It was only a matter of time, in retrospect. There is a new political party in town. This one is called Reclaim and is the brainchild of the actor and singer Laurence Fox. I’m sure all of you know who Fox is already, but if not, here’s a refresher: earlier this year, Fox went on BBC Question Time. While on the programme he said some fairly innocuous things that for some strange reason blew up into a new battleground in the culture wars. Since then, Fox has become something of a hero to a certain segment of social media while being demonised by another. He’s now decided to start a ‘new political movement which promises to make our future a shared endeavour, not a divisive one’. Unfortunately for Laurence Fox, this new party is a terrible idea, one that will almost certainly end in embarrassment for him.
For a start, I think there is a paradox in launching a political party to end the culture wars which will only inflame the tensions that are at the centre of those conflicts even further. Reclaim can only make the cultural divisions that we suffer at present even sharper. Secondly, I think having an actor front a new political party is a really bad plan in and of itself. No one likes luvvies sticking their noses into politics, and just because this one comes from the cultural right doesn’t make it any more appealing.
Yet there is a much bigger reason why Reclaim is a poor idea. Under the Westminster system, it is extremely difficult to have any success whatsoever as a newly created challenger. One only need look at the electoral history of Nigel Farage and his various projects for proof of this. Seven times he tried to become an MP with no luck. UKIP got 13 per cent of the vote at the 2015 general election — and one seat. The Brexit Party got to 20 per cent in the national polls and won the 2019 European elections in the UK — mirroring UKIP’s victory in 2014 — and yet was forced to mostly stand down at the 2019 general election to protect Brexit. Trying to break the duopoly, even to the point of becoming a minor party with enough MPs to make any sort of a difference, is almost impossible.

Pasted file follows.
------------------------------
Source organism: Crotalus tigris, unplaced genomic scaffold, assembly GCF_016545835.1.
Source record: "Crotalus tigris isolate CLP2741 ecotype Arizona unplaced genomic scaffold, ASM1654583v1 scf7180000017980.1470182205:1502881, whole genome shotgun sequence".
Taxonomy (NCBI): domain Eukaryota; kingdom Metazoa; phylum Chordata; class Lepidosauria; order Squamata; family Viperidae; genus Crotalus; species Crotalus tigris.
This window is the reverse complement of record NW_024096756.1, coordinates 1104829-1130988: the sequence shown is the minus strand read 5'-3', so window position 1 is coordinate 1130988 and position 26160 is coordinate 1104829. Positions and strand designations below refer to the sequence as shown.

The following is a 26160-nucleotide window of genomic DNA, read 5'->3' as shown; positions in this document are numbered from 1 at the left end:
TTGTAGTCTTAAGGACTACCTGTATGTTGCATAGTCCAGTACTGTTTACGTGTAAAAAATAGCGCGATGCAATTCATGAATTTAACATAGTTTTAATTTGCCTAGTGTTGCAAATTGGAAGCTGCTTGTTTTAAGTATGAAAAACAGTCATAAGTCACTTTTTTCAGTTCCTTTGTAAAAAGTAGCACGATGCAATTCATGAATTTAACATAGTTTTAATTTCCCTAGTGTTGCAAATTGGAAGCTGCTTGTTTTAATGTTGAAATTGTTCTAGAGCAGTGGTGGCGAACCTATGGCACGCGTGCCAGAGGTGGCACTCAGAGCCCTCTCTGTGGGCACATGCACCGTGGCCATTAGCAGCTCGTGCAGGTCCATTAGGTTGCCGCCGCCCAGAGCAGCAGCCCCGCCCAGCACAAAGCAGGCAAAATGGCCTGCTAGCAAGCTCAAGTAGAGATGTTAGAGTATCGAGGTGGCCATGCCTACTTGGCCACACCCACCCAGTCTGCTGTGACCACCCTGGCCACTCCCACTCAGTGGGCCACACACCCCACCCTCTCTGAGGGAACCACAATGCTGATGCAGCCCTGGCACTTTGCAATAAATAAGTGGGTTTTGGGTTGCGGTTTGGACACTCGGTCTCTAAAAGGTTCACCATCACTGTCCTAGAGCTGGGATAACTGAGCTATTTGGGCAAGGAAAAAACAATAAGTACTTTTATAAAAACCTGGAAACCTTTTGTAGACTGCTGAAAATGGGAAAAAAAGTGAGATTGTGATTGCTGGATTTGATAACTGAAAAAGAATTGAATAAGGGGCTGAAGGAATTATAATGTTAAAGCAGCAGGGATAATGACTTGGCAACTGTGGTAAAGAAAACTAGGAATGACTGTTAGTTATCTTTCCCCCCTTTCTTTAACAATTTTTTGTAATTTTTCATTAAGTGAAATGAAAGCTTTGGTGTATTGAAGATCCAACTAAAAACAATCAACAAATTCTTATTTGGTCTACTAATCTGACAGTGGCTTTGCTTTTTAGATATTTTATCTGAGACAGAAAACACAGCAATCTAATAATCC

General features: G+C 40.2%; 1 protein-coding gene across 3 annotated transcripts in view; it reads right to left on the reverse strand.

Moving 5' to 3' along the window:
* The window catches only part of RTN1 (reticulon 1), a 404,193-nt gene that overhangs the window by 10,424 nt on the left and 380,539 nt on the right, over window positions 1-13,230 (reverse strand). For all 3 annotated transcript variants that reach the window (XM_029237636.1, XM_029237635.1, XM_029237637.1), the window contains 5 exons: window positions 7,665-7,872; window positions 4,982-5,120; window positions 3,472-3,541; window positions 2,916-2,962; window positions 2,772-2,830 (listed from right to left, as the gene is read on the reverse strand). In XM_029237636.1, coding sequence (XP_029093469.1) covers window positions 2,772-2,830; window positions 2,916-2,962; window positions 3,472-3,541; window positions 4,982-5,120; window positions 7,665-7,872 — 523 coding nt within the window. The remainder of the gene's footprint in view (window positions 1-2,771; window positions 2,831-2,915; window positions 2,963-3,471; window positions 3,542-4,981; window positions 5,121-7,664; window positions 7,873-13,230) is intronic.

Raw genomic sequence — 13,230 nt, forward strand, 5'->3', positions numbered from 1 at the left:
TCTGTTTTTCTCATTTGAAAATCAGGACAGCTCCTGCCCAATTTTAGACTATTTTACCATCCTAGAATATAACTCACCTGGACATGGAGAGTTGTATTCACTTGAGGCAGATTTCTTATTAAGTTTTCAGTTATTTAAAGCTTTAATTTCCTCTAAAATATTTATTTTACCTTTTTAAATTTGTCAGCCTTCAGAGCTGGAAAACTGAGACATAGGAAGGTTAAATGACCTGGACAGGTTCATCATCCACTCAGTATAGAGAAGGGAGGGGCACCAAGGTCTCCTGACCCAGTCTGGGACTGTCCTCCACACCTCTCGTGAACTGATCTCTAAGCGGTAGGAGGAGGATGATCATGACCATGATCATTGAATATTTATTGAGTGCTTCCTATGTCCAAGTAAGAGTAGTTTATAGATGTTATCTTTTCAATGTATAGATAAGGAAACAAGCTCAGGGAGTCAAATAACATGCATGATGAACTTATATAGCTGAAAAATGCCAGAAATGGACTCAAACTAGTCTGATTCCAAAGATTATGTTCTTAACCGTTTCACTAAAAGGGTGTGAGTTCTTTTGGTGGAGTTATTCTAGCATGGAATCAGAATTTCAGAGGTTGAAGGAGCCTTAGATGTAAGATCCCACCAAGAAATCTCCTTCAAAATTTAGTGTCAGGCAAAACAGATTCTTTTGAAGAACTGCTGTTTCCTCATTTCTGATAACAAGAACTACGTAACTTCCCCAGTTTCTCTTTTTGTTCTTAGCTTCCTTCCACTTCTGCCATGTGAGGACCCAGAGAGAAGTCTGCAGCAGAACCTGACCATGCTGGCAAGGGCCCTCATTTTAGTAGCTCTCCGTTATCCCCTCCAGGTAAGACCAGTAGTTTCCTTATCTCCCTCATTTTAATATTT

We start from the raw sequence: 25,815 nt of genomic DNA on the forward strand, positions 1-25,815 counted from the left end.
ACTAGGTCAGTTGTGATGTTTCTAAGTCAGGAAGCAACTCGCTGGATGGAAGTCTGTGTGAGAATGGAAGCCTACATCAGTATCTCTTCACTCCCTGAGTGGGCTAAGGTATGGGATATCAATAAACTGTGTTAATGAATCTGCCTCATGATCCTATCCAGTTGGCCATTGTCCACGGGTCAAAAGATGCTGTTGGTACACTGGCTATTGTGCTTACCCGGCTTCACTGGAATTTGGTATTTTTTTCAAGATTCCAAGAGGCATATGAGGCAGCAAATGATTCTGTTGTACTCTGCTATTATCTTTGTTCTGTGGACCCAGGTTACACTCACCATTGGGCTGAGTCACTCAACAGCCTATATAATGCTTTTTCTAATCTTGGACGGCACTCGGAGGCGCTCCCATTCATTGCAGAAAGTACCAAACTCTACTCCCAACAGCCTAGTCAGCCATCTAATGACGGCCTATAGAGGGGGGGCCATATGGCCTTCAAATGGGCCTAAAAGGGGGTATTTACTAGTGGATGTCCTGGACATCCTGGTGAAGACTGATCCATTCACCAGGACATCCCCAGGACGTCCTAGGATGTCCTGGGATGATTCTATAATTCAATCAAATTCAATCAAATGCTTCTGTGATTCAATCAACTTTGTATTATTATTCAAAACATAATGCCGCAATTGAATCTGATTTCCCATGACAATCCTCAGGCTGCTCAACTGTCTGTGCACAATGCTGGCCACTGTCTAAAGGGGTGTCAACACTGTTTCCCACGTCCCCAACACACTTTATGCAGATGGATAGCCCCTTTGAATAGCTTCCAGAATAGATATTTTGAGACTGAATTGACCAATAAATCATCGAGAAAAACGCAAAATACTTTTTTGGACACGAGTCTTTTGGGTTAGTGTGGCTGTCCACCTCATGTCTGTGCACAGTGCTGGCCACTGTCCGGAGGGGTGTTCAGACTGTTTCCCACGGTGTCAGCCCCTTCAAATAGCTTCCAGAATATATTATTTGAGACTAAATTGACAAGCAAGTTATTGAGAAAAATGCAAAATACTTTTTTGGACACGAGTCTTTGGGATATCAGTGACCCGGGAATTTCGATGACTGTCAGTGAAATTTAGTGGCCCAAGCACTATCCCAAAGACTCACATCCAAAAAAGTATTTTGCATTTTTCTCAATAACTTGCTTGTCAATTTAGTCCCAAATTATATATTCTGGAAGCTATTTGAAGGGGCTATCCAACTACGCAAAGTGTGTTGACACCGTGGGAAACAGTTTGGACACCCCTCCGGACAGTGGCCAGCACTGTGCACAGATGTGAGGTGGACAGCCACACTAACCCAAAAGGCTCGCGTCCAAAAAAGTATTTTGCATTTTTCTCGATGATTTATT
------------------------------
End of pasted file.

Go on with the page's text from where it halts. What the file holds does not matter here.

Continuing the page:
There is an argument to say that even though Farage never had any electoral success at the national level, he achieved his ultimate goal. He managed to bounce the Tories into a referendum on British membership of the UK and then for Leave to win the subsequent plebiscite. Fine — except what is Reclaim’s similarly easy to explain goal here? I’ll phrase the question in a different way: who does Laurence Fox think he is going to convince on the opposing side of the culture wars with his new political party? Again, all I see is something that will cause divisions in this country to become more acute — if Reclaim has any cut through whatsoever, I hasten to add.
In fact, bringing up Farage in this context is even more pertinent, since I agree with Fox on one thing — there is a space opening up for a new right-wing party in Britain. One that can criticise a bound to be imperfect Tory Brexit, talk about continued immigration by refugees despite Home Office rhetoric and all the various other sore points in and around the culture wars. But that space is Nigel Farage shaped, not made for Laurence Fox. Reclaim has already been described as ‘UKIP for culture’. The only new right-wing party I can see working is UKIP 3.0.
In order for a new right-wing political party to succeed in this country, it will require a leader with the following attributes: vast amounts of political experience, particularly in trying to take on the established national parties; massive name recognition and cachet among the target audience; a type of political genius, one that has been honed over decades of battle. Only the second of those is even remotely possessed by Laurence Fox — and even then, I don’t see how anyone could argue he’s more beloved by Brexiteers than Nigel Farage. I just don’t think any party that looks and sounds like Reclaim has any shot at success without Farage at the helm.
Some will point to Trump as an example of an outsider who made it to the top. I would retort that Trump’s success owes a lot to the American system of primaries, not to mention the fact that Trump infiltrated an already existing party. If he’d tried to start a new party, Trump would have got nowhere. If Fox wants a lesson from the politics of the last decade, it’s that outsiders can’t do it alone.